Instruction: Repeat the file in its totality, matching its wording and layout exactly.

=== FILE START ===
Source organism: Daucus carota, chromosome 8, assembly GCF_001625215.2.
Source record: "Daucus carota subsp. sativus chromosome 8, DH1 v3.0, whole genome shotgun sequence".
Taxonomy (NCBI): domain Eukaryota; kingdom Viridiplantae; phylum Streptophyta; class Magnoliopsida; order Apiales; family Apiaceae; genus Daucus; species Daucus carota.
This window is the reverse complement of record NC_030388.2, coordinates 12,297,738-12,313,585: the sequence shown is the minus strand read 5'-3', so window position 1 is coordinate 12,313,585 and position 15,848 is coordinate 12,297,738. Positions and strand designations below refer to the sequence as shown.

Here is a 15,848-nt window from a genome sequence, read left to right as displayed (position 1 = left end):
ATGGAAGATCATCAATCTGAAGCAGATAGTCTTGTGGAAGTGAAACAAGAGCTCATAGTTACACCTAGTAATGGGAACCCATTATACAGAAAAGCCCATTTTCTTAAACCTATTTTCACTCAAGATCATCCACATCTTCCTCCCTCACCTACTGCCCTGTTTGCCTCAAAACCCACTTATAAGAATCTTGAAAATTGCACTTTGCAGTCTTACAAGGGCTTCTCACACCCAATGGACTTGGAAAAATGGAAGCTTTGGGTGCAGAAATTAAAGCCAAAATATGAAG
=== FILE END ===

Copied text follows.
Source organism: Daucus carota, chromosome 8, assembly GCF_001625215.2.
Source record: "Daucus carota subsp. sativus chromosome 8, DH1 v3.0, whole genome shotgun sequence".
Taxonomy (NCBI): domain Eukaryota; kingdom Viridiplantae; phylum Streptophyta; class Magnoliopsida; order Apiales; family Apiaceae; genus Daucus; species Daucus carota.
This window is the reverse complement of record NC_030388.2, coordinates 12,297,738-12,313,585: the sequence shown is the minus strand read 5'-3', so window position 1 is coordinate 12,313,585 and position 15,848 is coordinate 12,297,738. Positions and strand designations below refer to the sequence as shown.

Here is a 15,848-nt window from a genome sequence, read left to right as displayed (position 1 = left end):
ATGGAAGATCATCAATCTGAAGCAGATAGTCTTGTGGAAGTGAAACAAGAGCTCATAGTTACACCTAGTAATGGGAACCCATTATACAGAAAAGCCCATTTTCTTAAACCTATTTTCACTCAAGATCATCCACATCTTCCTCCCTCACCTACTGCCCTGTTTGCCTCAAAACCCACTTATAAGAATCTTGAAAATTGCACTTTGCAGTCTTACAAGGGCTTCTCACACCCAATGGACTTGGAAAAATGGAAGCTTTGGGTGCAGAAATTAAAGCCAAAATATGAAG